At least with the veto, Bush will be one step further removed from the legacy of James Monroe. Not that that was ever a great danger. Monroe, after all, ratcheted down partisanship, ushering in the Era of Good Feelings. Needless to say, Bush's legacy will be different.
Free Larry Summers
Larry Summers is a cheerleader for terrorism; he boasts of his success in purging homosexuals from his midst; he brags of his desire to wipe the Jewish state from the map.
Wait, we must have confused the former Harvard president with the current Iranian one. And so must have someone else. How else can you explain the fact that, at the same time one major U.S. university lent a platform to Mahmoud Ahmadinejad, another U.S. university denied a platform to Summers? Perhaps this is what is meant by intellectual diversity.
A day after Ahmadinejad addressed a crowd at Columbia University, Summers was supposed to speak before the University of California Board of Regents at a dinner in Sacramento. Summers, as you might recall, earned the enmity of a sizable portion of the professoriate by tentatively suggesting that innate gender differences might possibly explain the paucity of female scientists, mathematicians, and engineers. Because of these comments from two years ago, a group of professors at UC Davis signed a petition demanding that the Regents rescind their invitation. The Regents quickly complied with the protesters' demands. Powerful men and women, these? Maybe, but also easily frightened.
It is lunacy that Summers, a truly brilliant social scientist, should have this kind of infamy. For starters, he only posited this theory for the gender gap as a possibility--and there's no reason why that kind of discussion of a complicated problem should be taboo. Then, there's the totality of Summers' presidency and the refreshingly energetic style that he brought to the job. He understood that there is a vast chasm in our best colleges and universities between students and faculty over the place of teaching in the academy. Harvard is an instance of a great institution where undergraduate teaching had simply become a secondary function. He also tackled matters most uncomfortable for lackluster teachers: the rigor mortis of narrowly defined disciplines in a world where those lines are more and more obsolete; the hostility of the humanities to the sciences; and the indifference to literacy and the arts of many scientists and technologists.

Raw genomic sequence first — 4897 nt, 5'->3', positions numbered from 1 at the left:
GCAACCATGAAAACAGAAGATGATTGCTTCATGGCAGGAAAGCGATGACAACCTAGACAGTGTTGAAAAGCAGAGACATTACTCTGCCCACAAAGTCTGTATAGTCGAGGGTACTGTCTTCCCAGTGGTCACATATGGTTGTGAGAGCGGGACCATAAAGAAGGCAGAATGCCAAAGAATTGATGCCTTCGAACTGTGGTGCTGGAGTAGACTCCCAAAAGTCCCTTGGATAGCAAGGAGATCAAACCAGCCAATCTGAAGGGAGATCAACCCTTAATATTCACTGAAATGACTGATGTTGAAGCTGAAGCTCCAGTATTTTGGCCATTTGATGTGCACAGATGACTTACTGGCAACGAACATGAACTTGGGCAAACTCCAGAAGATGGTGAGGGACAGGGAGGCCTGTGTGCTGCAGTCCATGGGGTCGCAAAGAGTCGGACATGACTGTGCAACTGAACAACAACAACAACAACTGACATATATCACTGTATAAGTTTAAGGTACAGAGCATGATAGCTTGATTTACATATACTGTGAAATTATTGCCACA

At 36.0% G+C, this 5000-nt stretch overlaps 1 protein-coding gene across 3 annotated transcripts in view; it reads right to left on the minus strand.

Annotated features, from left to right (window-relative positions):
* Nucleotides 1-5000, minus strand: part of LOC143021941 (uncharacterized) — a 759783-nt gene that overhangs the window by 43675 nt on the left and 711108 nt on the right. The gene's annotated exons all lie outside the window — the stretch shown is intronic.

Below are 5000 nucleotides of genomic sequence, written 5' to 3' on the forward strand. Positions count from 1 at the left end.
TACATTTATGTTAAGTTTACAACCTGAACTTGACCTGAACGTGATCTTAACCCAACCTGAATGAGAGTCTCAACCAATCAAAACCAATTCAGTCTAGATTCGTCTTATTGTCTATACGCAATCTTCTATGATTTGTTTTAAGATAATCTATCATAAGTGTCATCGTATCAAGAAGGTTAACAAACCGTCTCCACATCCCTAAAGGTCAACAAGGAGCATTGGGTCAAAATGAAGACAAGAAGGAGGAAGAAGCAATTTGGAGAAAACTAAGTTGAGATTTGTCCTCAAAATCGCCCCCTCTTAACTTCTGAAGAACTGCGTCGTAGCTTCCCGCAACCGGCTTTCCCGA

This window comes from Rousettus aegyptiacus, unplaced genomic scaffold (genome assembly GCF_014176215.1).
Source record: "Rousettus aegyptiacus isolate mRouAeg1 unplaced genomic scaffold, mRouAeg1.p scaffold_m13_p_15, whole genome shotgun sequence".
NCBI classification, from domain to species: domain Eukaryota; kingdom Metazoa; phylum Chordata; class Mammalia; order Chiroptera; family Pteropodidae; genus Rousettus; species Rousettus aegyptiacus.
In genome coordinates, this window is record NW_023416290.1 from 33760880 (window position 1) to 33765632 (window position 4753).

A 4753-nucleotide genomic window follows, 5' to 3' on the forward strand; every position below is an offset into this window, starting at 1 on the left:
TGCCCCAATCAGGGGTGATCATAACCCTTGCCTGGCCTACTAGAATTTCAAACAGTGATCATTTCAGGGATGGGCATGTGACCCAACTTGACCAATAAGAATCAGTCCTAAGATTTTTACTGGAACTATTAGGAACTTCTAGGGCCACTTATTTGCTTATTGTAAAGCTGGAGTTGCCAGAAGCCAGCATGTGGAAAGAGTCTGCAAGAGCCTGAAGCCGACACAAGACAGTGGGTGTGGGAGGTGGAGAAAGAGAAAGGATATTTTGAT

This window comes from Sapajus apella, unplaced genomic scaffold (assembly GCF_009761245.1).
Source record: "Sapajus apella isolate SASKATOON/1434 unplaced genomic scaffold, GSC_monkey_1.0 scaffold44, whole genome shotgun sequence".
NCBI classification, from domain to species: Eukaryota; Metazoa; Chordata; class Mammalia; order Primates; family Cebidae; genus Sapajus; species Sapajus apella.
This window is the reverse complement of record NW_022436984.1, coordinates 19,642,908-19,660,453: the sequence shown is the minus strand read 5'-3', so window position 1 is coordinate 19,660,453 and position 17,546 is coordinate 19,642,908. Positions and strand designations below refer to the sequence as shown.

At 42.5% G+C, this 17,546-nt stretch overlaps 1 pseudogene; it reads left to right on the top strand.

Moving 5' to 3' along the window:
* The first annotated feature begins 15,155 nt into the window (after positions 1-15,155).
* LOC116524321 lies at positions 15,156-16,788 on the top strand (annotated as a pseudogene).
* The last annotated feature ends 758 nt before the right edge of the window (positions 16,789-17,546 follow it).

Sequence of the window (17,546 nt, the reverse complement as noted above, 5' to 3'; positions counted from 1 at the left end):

This was an exhilarating academic reform agenda--an agenda that students more easily appreciated than their elders. Some of the most infuriated faculty had the nerve to slime him as a racist for challenging their entrenched ways. But, when Larry Summers stood up to receive his honorary doctorate from Harvard this past June, the response from graduating seniors and others receiving their advanced degrees was ear-splitting applause. This wasn't an isolated outburst, but an omen of a growing student-tenured teacher divide that will increasingly define American universities.
In short, Summers has something to say about higher education that the UC Regents could certainly stand to hear. Alas, thanks to their cowardice, they probably won't ever hear it. That a group of powerful people like the Regents can be so easily intimidated shows the fragility of intellectual freedom at our universities. (The University of California, by the way, is the same institution that administered the anti-Communist blacklist in the 1950s and '60s.)
Ahmadinejad, with his pledge of genocide and sponsorship of attacks against American soldiers, arguably falls into the category of powerwielding crank who doesn't deserve any of the legitimacy that comes with such a prestigious platform. The Summers invitation, on the other hand, shouldn't be the stuff of controversy. And that Summers is the one deprived of a microphone tells you something is terribly amiss in the American academy.